Organisation : Entrepreneurship: What it takes

David Wee is Founder & CEO of DW Associates and the Asia Speakers bureau. He is the primary developer of Entrepreneurial leadership and creating new space in a crowded market™. 

Email david.wee@pacific.net.sg and website http://dwassociates.blogspot.com/


In the recent Global Entrepreneurship Monitor (GEM) 2006 benchmarking of entrepreneurial development in Singapore, here's what the study say about Singaporean;

 

1.     5 in 100 people of Singapore want to be entrepreneur.

2.     4 were out of opportunity and 1 out of necessity.

3.     3 were male and 2 were female.

4.     1 in 4 Singaporean perceived to have the skills to start a business.

 

Would the sole reason you would be starting your own business be that you would want to make a lot of money?  Do you think that if you had your own business that you would have more time with your family?  Or maybe that you would not have to answer to anyone else?  If so, you had better think again.

 

On the other hand, if you start your business for these reasons, you'll have a better chance at entrepreneurial success:

 

An entrepreneur must have a passion for what he is doing.  The important thing to remember is that he will hit lows during the process that will make him question his decision.  Belief in the idea is important though, and your passion will keep you going.

 

You should be able to build a competitive edge in the business.  It could be in technological processes, marketing relationships or solutions you offer customers.

 

Entrepreneurs work hard and are extremely goal oriented.  Along with hard work, comes the ability to work unsupervised.  It is a critical requirement of entrepreneurship.  As a paid professional, often someone can blame the system for not providing either the direction or the resources.  As an entrepreneur, you no longer have that latitude.  You have to work hard, very hard.

 

Entrepreneurs are flexible, opportunistic and recognize the power of 'emergence'.

 

I love this story about IBM and its founder Thomas Watson, Sr.  It was 1934 or '35.  IBM had built the first accounting machines for banks but in the Depression years, no bank was buying anything.  IBM was on the brink of bankruptcy.  Watson's wife forced him to accompany her to a social event where he was seated next to a middle-aged lady.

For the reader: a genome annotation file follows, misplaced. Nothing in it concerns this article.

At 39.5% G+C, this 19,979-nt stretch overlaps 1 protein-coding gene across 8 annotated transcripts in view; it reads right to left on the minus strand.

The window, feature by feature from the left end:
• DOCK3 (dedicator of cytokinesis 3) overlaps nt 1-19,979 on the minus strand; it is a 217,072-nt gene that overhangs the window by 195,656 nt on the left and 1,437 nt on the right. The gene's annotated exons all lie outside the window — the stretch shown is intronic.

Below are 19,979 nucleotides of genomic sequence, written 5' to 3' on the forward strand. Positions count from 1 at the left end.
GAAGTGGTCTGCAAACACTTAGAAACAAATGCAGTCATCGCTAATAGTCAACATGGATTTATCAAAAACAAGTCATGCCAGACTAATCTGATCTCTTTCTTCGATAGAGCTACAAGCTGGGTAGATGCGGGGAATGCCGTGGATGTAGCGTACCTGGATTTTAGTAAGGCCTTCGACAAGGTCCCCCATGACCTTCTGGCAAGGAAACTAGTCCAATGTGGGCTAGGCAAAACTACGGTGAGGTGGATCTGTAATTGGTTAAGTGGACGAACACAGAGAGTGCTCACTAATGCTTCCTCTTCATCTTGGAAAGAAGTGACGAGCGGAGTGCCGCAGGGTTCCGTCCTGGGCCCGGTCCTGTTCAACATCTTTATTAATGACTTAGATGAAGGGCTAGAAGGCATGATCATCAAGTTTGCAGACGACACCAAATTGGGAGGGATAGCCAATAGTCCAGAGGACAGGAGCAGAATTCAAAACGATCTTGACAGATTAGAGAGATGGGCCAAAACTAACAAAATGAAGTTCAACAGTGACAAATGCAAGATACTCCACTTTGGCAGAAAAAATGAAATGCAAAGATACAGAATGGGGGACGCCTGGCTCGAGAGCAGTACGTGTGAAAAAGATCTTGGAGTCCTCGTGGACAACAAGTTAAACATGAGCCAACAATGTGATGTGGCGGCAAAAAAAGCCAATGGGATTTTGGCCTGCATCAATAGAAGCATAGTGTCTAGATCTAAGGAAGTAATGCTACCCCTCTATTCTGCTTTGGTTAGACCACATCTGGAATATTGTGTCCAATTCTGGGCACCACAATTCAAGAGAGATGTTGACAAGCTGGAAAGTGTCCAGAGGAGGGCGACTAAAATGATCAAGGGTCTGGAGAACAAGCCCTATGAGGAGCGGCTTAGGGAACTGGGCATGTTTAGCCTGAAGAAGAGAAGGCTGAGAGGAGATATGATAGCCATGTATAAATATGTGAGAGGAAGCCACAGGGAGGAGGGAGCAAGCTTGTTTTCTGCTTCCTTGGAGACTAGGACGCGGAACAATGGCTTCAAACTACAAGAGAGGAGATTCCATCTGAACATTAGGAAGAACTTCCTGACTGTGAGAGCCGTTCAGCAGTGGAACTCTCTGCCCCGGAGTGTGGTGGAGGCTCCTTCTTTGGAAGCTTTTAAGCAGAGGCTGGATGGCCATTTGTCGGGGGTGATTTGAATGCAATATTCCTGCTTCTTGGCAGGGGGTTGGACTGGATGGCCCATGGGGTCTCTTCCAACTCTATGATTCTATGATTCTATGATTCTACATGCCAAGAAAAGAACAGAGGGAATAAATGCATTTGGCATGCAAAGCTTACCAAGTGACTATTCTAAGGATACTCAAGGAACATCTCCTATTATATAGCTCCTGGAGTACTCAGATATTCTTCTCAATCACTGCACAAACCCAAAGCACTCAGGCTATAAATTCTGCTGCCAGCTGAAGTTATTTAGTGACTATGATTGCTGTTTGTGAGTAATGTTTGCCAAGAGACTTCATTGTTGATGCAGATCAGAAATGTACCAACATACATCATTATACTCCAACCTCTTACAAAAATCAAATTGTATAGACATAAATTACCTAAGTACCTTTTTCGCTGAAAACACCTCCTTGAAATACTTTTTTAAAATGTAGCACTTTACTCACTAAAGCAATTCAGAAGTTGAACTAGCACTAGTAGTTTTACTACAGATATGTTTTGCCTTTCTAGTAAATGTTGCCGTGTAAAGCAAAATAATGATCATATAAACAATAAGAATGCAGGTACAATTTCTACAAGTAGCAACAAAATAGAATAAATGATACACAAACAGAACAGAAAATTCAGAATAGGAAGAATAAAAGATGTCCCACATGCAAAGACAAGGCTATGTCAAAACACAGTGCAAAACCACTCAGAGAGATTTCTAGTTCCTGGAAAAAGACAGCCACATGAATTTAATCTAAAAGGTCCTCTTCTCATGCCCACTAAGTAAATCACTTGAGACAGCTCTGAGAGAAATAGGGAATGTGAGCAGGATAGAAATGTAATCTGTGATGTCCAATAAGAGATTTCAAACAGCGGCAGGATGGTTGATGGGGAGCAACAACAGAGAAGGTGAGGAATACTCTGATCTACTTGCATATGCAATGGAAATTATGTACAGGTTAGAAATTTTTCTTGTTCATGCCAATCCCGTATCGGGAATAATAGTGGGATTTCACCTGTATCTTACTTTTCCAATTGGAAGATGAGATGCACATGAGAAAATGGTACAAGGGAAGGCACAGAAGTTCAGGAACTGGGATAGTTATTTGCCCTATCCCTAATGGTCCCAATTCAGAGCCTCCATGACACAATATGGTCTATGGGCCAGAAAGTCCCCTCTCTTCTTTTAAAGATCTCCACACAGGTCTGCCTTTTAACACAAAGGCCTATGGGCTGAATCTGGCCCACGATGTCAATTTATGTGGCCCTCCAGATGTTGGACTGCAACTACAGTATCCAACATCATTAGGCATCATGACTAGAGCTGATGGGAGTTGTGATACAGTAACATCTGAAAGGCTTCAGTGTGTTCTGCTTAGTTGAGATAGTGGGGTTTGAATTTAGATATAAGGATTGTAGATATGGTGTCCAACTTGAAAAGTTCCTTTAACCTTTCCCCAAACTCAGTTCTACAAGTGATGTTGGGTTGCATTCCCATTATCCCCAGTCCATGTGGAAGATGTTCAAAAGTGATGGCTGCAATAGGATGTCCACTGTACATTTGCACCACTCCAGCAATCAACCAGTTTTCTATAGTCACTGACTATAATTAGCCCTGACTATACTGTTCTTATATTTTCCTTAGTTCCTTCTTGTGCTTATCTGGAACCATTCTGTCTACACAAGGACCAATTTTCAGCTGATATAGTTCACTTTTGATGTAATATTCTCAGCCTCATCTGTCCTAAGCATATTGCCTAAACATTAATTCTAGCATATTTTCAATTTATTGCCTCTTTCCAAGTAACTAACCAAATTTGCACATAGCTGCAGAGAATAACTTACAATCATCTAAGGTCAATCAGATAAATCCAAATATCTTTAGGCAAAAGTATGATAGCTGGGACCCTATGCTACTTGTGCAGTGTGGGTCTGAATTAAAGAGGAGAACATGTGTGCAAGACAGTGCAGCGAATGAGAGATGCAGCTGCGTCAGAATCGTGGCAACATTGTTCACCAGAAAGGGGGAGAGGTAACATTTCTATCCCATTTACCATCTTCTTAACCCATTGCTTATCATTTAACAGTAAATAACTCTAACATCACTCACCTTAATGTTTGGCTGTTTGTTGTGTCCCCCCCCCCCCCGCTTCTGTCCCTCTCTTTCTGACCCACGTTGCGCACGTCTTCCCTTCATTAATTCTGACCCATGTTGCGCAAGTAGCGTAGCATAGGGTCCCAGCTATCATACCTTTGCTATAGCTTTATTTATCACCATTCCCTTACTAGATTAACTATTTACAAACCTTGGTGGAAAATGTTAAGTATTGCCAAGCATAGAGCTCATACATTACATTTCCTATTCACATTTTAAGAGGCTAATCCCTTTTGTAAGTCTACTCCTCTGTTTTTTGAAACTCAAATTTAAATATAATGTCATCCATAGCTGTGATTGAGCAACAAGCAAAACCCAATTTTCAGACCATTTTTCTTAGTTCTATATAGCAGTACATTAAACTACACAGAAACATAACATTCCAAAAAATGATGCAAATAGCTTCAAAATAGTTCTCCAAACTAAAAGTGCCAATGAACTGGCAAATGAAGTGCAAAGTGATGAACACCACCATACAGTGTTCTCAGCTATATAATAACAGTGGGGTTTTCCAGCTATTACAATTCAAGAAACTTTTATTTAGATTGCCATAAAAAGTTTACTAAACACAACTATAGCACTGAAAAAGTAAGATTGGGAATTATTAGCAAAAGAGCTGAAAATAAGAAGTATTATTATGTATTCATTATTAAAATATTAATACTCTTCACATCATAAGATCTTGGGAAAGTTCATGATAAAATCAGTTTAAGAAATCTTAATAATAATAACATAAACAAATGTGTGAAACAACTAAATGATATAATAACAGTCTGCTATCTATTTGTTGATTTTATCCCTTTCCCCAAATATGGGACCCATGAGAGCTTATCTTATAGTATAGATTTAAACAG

While talking with her, Watson described to her the machine IBM had built.  It turned out that the lady was in-charge of the library system in New York City.  She told Watson that they were in complete disarray, unable to manage their books, and told him that she would need half a dozen of these!  Next day, he sold her five of the machines.

 

Until that moment, Watson had never thought of his computing devices as machines for tracking books.

That one sale pulled IBM from the brink of bankruptcy.

 

Had it not been for Watson's capability to go with the emergent flow of events - moving from accounting machines to the recognition that he could make general purpose computers - IBM would not be what it is today.  We all know that the essence of entrepreneurial ability is about building a future and living in it.  Sometimes, it is about 'willing' a course for the enterprise.  Yet, things do not always go the way you plan.  Destiny tests you all the time, plays pranks and shows tiny openings in a moss-covered brick wall behind which often a whole new world awaits.

 

When it comes to the success of any new business, you - the entrepreneur - are ultimately the "secret" to your success.  For many successful business owners, failure was never an option. Armed with drive, determination, and a positive mindset, these individuals view any setback as only an opportunity to learn and grow.  Most millionaires possess average intelligence.  What sets them apart is their openness to new knowledge and their willingness to learn whatever it takes to succeed.

 

So why do businesses fail?

 

·  Failure to anticipate market trends.  Lack of market research when entering new markets, resulting in poor sales and return on investment.

·  Overspending.  Or spending too much on frivolous luxuries instead of products and services that improve the bottom line.

·  Poor cash flow control: paying creditors too early, buying too much stock or giving customers payment terms that are too long, late payments and bad debts. These can all lead to a lack of working capital and cash flow problems.

·  Failure to listen to customers.  Listen to your customers and adapt accordingly.

·  Lack of innovation.  Some businesses never change, but they lose their market share when a new company comes along with a new way of doing things

·  Loss of financial support/investment.  If an investor pulls out, you may find it hard to attract another one in time.

·  Reluctance to seek professional services. 


Copyright 2007 - David Wee 

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